Back in 2017, when HMV Canada started closing its doors and liquidating its stock, I headed to my local store, and was determined to go on an elaborate shopping spree. There was no turning back in this case, due to how a refund was impossible to deal with. I reacted quickly, when I first saw the beautifully organised Criterion Blu-ray shelf, filled to the brim with exquisite pieces of cinema, begging to be bought and watched. One of these criterion films was Christian Petzold’s 2014 film Phoenix, which in my opinion, is one of the most memorable war-time themed flicks ever made. Petzold’s intricate knack for exploring the unanswered adds so much visceral tension and ambiguity to his films, making them personal and at times emotionally dense thought provoking experiences.
I clearly remember watching Transit for the first time this year, where I sat in dark Cineplex theater in the middle of nowhere, waiting for the show too start. My expectations for the film were modest, with some subjective preferences. As much as I adored Phoenix for all it’s marvelous detail, I’ve learnt over the past few years to stay as neutral and unbiased as possible, before watching a film. I was ready for the worst, and ready for the best. When the film concluded, I was in sheer awe by the magnitude of Petzold’s vision. His usage of tone, characters, and Orwellian-like scenarios, all add up to a pile of perfectly stitched together concepts and ideas which neither feels cheap nor poorly executed.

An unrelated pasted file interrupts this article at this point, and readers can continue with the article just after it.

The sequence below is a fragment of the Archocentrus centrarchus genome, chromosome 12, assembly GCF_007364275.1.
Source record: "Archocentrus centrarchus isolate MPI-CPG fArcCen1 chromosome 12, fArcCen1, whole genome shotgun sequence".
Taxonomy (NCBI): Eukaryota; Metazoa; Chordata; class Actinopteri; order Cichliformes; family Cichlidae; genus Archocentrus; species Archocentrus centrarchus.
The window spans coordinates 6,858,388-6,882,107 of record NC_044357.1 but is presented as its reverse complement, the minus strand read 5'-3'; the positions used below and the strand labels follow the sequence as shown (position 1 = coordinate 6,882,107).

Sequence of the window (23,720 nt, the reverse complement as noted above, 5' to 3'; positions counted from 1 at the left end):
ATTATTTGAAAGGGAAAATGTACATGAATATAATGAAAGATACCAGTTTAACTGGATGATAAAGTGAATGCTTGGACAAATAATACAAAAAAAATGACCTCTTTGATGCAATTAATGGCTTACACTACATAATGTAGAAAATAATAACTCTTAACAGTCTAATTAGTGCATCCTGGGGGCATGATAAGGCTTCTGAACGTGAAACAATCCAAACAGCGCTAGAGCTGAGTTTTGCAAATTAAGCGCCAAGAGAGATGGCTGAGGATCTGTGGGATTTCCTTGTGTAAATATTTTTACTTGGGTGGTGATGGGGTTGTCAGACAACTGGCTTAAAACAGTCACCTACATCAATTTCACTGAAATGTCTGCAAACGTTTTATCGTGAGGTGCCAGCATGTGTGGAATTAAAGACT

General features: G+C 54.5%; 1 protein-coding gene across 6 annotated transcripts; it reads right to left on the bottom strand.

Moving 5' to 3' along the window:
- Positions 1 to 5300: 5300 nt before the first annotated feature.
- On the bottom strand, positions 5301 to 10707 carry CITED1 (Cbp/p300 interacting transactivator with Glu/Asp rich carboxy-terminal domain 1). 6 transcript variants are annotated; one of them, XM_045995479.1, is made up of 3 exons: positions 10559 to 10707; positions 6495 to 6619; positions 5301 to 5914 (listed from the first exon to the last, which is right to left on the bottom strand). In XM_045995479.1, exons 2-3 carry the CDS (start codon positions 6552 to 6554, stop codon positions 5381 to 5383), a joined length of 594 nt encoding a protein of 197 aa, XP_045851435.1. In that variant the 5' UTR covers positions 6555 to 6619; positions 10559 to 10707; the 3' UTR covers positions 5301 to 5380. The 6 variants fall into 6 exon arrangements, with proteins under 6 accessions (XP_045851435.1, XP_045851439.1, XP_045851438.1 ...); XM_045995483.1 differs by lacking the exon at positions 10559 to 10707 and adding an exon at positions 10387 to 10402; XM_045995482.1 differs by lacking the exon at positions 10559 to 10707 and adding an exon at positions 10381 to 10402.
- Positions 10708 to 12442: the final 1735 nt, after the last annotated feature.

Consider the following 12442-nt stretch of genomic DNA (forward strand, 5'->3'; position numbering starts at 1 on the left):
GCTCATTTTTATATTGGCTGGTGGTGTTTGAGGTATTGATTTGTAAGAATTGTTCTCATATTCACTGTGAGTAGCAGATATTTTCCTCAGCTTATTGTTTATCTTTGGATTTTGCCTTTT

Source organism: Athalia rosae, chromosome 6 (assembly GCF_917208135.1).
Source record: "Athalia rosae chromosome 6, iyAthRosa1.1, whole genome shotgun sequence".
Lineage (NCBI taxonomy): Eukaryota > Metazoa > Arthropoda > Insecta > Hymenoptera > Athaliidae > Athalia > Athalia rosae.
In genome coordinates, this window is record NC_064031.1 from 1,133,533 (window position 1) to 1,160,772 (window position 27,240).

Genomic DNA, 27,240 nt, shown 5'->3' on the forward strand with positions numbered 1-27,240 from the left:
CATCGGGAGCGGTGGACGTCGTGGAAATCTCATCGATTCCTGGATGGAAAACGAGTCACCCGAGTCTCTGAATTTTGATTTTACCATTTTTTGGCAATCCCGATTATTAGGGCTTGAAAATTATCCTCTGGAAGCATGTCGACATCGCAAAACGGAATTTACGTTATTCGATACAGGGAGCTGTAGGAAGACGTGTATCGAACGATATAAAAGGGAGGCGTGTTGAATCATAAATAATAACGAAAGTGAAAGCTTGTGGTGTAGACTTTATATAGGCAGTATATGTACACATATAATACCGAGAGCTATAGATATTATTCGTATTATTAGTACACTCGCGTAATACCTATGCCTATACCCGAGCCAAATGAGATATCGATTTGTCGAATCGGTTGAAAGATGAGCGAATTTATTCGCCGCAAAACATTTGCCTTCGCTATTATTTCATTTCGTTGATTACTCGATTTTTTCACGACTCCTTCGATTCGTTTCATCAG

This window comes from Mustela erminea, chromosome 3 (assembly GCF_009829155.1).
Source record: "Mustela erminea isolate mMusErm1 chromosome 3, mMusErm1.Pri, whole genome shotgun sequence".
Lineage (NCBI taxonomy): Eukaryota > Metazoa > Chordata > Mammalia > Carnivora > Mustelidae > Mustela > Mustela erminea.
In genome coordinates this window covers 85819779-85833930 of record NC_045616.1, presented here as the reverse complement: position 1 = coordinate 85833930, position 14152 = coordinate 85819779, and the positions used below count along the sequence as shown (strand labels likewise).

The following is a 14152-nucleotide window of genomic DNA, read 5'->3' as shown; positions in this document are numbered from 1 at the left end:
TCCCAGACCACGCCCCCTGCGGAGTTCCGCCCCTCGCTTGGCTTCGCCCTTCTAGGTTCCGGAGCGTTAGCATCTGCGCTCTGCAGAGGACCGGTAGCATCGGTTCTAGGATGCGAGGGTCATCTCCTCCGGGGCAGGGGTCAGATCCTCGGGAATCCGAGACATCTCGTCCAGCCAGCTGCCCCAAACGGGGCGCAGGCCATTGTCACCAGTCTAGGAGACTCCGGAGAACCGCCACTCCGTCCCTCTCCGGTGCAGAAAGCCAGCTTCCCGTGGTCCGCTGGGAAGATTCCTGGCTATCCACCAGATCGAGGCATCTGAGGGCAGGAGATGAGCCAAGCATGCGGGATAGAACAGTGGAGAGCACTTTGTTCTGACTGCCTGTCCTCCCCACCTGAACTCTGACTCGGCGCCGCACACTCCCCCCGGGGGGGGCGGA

Re-watching Transit for the second time recently, added more to the experience. The magic of Transit lies in its very conceptual essence, a plot which relies on a very simple scenario of “What if the rise of fascism occurred during the 21st century, instead of the 20th.” Petzold plays with this “What If” concept like a puppeteer playing with his marionettes, manipulating politics and the human condition as means for exploration on immigration and the refugee crisis. Transit is fueled with these politicized elements, making it’s world feel fleshed out and wholly unique, almost like an identical alternate dimension from ours.
It takes a true master of their particular craft to construct a film that perfectly encapsulates the timeliness and importance of immigration. Part romance, part drama, and all around an enthralling piece of cinema, Christian Petzold further proves to be a class act in the international film circuit. With films such as Barbara and Transit up his belt, it’s further enough reason to recommend his filmography too all who would be interested. Petzold is not only one of the most humanist filmmaker’s of the 21st century, but also one of the most understanding of our world today. With a cherry on top, Transit ends with The Talking Heads “Road To Nowhere”, further proving Petzold’s talent for dramatic irony and playful character interactions as means for commentary.
Transit is Now Playing In Select Canadian Theaters